Menu
Allianz and Afloat - Supporting Irish Boating

Ireland's sailing, boating & maritime magazine

In association with ISA Logo Irish Sailing

Displaying items by tag: Eamon Gilmore

#MaritimeBorder - Tánaiste and Minister for Foreign Affairs Eamon Gilmore has signed a new agreement that establishes a fixed maritime boundary between the UK and Ireland's offshore areas, as The Irish Times reports.

Gilmore put pen to paper on the deal with British ambassador to Ireland Dominick Chilcott that finalises a single boundary between the Exclusive Economic Zones (EEZ) and continental shelves of both countries.

The agreement is expected to ease development of offshore energy projects, as well as improve fisheries protection and marine conservation in the EEZ, which lies above the continental shelf between 12 and 200 nautical miles off the coast.

However, despite the new deal, Ireland and Britain's differing claims over Rockall in the North Atlantic remain.

The small rocky islet, 228 nautical miles northwest of Donegal, is also claimed by Denmark and Iceland.

Published in Coastal Notes

#DALKEY ISLAND PROSPECT – Environment Minister Phil Hogan has rejected a call by Tánaiste Eamon Gilmore and others for a public inquiry into Providence Resources foreshore licence application to survey and drill for oil and gas in Dublin Bay, the Irish Times reports.

Mr Hogan has said that as the application by Providence Resources for survey and drilling work 6kms off Dalkey Island was the subject of public consultation, he did not consider a public inquiry "necessary".

Tánaiste and Labour Dún Laoghaire TD Eamon Gilmore said earlier yesterday that Mr Hogan should exercise his right to hold an oral hearing under the foreshore legislation. Last month, the Green Party and a number of residents in the Dalkey area also called for an inquiry.

Speaking in Galway yesterday, Mr Gilmore acknowledged that a "couple of wells" had been drilled in Dublin Bay previously, but there were a "lot of issues" relating to the current application.

To read more about this story click HERE

Published in News Update
11th March 2011

Marine is Back

I was pleased to hear Simon Coveney tell a presenter on a Cork local radio station that he had not been appointed just Minister for Agriculture but was also Minister for the Marine. He went further to tell the programme interviewer that he had been in boats since he could stand and had a deep interest in and commitment to the marine sphere and followed his father, Hugh, a former Minister for the Marine.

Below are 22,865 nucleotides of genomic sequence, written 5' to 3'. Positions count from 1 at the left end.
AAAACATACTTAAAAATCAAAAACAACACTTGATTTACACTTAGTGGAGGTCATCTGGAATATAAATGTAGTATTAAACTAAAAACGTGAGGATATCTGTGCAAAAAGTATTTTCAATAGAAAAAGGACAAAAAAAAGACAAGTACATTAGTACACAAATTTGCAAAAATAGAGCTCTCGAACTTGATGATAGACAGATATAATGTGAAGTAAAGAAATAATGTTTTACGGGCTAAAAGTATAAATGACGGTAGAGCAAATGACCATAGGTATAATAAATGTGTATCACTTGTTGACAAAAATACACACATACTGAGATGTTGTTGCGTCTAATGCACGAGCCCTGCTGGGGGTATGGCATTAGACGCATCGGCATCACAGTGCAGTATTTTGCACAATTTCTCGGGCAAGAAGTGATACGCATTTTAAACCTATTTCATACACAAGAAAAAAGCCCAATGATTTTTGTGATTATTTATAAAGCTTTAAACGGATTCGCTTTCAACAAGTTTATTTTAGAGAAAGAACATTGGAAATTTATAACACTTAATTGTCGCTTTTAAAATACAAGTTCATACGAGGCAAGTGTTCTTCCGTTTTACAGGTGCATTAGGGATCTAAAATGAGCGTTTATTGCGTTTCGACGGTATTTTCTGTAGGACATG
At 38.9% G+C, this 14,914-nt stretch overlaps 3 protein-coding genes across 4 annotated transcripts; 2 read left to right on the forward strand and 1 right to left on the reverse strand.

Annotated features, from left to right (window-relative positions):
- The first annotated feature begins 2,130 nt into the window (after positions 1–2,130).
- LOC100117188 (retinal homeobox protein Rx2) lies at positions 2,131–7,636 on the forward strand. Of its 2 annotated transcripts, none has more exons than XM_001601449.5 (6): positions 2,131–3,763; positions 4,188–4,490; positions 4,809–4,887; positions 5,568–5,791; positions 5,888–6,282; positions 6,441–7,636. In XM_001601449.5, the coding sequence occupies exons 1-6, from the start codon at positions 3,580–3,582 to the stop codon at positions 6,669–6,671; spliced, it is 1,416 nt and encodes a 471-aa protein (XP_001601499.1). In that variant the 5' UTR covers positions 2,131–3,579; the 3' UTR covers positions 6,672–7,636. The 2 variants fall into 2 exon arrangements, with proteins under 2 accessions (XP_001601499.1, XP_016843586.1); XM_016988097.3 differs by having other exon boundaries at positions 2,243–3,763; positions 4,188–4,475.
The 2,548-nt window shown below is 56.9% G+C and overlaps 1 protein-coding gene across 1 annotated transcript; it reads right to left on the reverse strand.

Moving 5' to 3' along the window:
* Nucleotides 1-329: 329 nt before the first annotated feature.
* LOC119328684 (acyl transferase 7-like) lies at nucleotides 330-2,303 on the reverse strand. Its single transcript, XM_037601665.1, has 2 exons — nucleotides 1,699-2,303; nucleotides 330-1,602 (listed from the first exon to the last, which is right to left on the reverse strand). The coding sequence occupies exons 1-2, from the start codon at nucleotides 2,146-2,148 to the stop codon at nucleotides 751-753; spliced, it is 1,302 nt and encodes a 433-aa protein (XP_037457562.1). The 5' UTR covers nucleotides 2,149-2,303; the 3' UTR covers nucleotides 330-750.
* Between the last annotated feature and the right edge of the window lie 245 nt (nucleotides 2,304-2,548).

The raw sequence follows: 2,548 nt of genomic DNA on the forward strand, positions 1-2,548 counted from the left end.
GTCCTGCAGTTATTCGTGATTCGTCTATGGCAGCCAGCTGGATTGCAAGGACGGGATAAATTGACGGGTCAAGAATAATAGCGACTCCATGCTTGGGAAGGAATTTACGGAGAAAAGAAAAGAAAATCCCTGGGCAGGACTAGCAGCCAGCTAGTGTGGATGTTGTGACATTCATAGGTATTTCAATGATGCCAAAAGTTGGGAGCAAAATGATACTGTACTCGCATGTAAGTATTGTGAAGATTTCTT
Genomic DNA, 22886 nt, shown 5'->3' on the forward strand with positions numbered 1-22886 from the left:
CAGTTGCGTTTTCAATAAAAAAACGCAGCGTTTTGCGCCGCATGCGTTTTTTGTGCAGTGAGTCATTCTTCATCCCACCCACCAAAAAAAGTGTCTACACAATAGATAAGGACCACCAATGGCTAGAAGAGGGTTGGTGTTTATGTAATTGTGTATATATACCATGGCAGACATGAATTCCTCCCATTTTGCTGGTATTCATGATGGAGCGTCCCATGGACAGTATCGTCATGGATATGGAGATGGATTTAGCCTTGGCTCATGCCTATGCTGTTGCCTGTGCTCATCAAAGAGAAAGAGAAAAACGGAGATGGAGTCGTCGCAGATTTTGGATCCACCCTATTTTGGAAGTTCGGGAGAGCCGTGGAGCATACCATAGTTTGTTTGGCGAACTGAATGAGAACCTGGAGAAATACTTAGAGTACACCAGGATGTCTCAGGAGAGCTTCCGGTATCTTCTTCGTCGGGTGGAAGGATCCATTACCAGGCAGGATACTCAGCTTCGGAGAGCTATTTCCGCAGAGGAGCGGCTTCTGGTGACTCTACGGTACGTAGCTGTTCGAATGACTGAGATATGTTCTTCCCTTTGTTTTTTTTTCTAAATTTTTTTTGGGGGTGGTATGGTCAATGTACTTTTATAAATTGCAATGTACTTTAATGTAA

It is a reminder which I hope that the media in general will note and that his tile of Marine will be used as often as agriculture is. The general media has been notorious, in my view, for disregarding the marine sector unless there is disaster, emergency or controversy involved.

The return of the title 'Marine' to a Government Department is, to put it bluntly, a kick-in-the-ass which civil servants needed. It was a betrayal of this island nation's heritage when those in charge of the former Department of Transport held a meeting which decided to remove the title marine from the Department's name, even though the then Minister had been assigned the role of Minister for Transport and Marine. The man in charge of that Department, Noel Dempsey, did not demonstrate a lot of interest in the marine, being more noted for trying to shut down the coastal radio stations at Valentia and Malin, where he was beaten off by public opposition, which also happened when he tried to remove 24-hour rescue helicopter service in the south-east and for his introduction of laws which criminalised fishermen.

Hopefully, the restoration of 'Marine' to a Department's name will be the harbinger of better things for the marine sphere.

I have heard some disappointment expressed that the marine is not a department on its own, but what the Fine Gael and subsequently Coalition Programme for Government agreed by Enda Kenny and Eamon Gilmore said was: "Marine responsibilities will be merged under one Department, for better co-ordination in policy delivery."

They have been, though some of the finer detail remains to be seen, such as will the ports be moved away from Transport, to where port companies and commercial interests originally campaigned to have them moved? And how will the split of marine tourism work between Agriculture and Marine and the separate tourism department? A similar issue may arise in regard to sailing and sport, but it seems to me a positive step that the disregard which Fianna Fáil and the Greens showed for the marine sector is being changed.

It was also right to end a separate department for defence. With a small army and navy, smaller than the marine sector, it was nonsense that it should have been a department of its own.

Let us therefore, hope for the future and take a positive view of the change as being for the better.